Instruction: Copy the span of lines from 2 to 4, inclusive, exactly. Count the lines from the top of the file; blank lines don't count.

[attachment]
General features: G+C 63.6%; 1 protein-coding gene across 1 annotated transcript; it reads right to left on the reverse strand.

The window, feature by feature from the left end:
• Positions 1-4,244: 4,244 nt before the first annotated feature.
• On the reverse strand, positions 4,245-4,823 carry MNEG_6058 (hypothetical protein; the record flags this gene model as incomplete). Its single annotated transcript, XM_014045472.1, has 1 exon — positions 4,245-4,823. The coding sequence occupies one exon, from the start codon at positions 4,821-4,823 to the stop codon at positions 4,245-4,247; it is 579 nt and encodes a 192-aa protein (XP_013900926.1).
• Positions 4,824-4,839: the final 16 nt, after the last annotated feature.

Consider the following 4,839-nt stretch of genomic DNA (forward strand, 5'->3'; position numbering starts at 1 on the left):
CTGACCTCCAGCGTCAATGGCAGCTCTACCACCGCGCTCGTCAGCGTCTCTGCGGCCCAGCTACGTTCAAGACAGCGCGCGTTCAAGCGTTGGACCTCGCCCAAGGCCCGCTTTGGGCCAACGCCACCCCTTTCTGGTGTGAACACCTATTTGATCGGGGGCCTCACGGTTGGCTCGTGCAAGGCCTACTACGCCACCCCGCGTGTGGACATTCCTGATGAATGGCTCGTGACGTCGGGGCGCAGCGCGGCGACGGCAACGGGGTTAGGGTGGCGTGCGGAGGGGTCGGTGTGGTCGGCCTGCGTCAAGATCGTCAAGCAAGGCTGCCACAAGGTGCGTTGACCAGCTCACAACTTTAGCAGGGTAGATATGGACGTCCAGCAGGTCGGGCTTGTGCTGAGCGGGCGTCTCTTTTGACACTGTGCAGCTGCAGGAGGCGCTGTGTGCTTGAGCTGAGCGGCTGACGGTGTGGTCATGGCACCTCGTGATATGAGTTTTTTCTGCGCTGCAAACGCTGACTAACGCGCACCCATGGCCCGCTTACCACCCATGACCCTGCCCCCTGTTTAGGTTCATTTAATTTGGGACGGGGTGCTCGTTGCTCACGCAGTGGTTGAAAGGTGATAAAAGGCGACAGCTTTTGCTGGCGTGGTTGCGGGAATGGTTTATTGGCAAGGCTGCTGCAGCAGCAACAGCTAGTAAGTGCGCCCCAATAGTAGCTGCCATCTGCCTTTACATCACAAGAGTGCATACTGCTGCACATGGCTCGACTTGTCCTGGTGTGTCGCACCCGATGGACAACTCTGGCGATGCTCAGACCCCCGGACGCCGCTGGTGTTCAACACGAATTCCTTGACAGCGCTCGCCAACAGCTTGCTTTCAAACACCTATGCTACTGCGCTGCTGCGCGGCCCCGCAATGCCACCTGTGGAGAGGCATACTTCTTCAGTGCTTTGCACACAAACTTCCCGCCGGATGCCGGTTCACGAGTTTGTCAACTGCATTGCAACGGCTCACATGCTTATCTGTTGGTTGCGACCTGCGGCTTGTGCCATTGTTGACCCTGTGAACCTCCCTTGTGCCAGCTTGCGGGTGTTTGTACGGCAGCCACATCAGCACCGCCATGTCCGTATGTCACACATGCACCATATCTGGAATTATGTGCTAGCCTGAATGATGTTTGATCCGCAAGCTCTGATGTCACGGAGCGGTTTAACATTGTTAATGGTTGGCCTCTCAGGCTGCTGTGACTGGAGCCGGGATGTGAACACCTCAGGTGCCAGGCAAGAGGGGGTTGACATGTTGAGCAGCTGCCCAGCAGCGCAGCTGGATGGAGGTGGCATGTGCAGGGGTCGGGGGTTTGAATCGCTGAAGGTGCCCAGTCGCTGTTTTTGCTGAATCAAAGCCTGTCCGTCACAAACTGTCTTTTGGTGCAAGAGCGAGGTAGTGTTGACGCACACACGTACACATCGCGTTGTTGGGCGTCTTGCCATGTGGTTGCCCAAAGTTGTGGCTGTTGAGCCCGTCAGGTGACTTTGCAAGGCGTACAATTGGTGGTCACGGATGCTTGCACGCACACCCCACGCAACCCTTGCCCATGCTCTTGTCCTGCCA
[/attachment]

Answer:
The window, feature by feature from the left end:
• Positions 1-4,244: 4,244 nt before the first annotated feature.
• On the reverse strand, positions 4,245-4,823 carry MNEG_6058 (hypothetical protein; the record flags this gene model as incomplete). Its single annotated transcript, XM_014045472.1, has 1 exon — positions 4,245-4,823. The coding sequence occupies one exon, from the start codon at positions 4,821-4,823 to the stop codon at positions 4,245-4,247; it is 579 nt and encodes a 192-aa protein (XP_013900926.1).